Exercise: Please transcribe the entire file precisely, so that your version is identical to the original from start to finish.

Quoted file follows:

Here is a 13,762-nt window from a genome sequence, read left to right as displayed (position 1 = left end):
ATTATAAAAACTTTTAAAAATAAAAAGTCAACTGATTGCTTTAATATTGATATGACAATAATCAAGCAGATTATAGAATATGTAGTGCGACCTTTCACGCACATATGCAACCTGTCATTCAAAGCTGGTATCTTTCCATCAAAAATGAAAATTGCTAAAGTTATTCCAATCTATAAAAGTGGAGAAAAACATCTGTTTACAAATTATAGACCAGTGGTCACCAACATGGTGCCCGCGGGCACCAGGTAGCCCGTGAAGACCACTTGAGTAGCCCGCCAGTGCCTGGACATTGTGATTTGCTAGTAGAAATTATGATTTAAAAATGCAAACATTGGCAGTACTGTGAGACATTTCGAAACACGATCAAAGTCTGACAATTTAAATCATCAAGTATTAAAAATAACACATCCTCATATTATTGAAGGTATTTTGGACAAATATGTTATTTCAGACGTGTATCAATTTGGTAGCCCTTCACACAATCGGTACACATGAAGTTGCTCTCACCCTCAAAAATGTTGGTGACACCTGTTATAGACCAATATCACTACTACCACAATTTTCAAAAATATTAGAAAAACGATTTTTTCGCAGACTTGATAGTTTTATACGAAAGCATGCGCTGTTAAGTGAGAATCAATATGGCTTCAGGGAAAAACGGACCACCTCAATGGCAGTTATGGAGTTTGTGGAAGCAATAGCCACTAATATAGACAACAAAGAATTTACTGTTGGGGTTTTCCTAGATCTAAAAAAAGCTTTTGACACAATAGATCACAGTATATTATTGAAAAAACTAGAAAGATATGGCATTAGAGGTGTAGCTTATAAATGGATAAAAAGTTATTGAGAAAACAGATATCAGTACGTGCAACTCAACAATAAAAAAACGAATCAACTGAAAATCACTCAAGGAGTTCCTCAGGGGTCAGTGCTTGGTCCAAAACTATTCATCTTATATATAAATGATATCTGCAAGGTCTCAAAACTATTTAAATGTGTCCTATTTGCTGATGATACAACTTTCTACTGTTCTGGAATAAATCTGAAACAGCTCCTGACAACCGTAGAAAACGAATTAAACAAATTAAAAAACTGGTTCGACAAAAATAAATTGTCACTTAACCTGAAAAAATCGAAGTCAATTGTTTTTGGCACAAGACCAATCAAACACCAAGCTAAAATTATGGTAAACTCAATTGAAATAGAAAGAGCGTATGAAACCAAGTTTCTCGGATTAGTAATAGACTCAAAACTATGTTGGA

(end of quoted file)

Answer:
Here is a 13,762-nt window from a genome sequence, read left to right as displayed (position 1 = left end):
ATTATAAAAACTTTTAAAAATAAAAAGTCAACTGATTGCTTTAATATTGATATGACAATAATCAAGCAGATTATAGAATATGTAGTGCGACCTTTCACGCACATATGCAACCTGTCATTCAAAGCTGGTATCTTTCCATCAAAAATGAAAATTGCTAAAGTTATTCCAATCTATAAAAGTGGAGAAAAACATCTGTTTACAAATTATAGACCAGTGGTCACCAACATGGTGCCCGCGGGCACCAGGTAGCCCGTGAAGACCACTTGAGTAGCCCGCCAGTGCCTGGACATTGTGATTTGCTAGTAGAAATTATGATTTAAAAATGCAAACATTGGCAGTACTGTGAGACATTTCGAAACACGATCAAAGTCTGACAATTTAAATCATCAAGTATTAAAAATAACACATCCTCATATTATTGAAGGTATTTTGGACAAATATGTTATTTCAGACGTGTATCAATTTGGTAGCCCTTCACACAATCGGTACACATGAAGTTGCTCTCACCCTCAAAAATGTTGGTGACACCTGTTATAGACCAATATCACTACTACCACAATTTTCAAAAATATTAGAAAAACGATTTTTTCGCAGACTTGATAGTTTTATACGAAAGCATGCGCTGTTAAGTGAGAATCAATATGGCTTCAGGGAAAAACGGACCACCTCAATGGCAGTTATGGAGTTTGTGGAAGCAATAGCCACTAATATAGACAACAAAGAATTTACTGTTGGGGTTTTCCTAGATCTAAAAAAAGCTTTTGACACAATAGATCACAGTATATTATTGAAAAAACTAGAAAGATATGGCATTAGAGGTGTAGCTTATAAATGGATAAAAAGTTATTGAGAAAACAGATATCAGTACGTGCAACTCAACAATAAAAAAACGAATCAACTGAAAATCACTCAAGGAGTTCCTCAGGGGTCAGTGCTTGGTCCAAAACTATTCATCTTATATATAAATGATATCTGCAAGGTCTCAAAACTATTTAAATGTGTCCTATTTGCTGATGATACAACTTTCTACTGTTCTGGAATAAATCTGAAACAGCTCCTGACAACCGTAGAAAACGAATTAAACAAATTAAAAAACTGGTTCGACAAAAATAAATTGTCACTTAACCTGAAAAAATCGAAGTCAATTGTTTTTGGCACAAGACCAATCAAACACCAAGCTAAAATTATGGTAAACTCAATTGAAATAGAAAGAGCGTATGAAACCAAGTTTCTCGGATTAGTAATAGACTCAAAACTATGTTGGA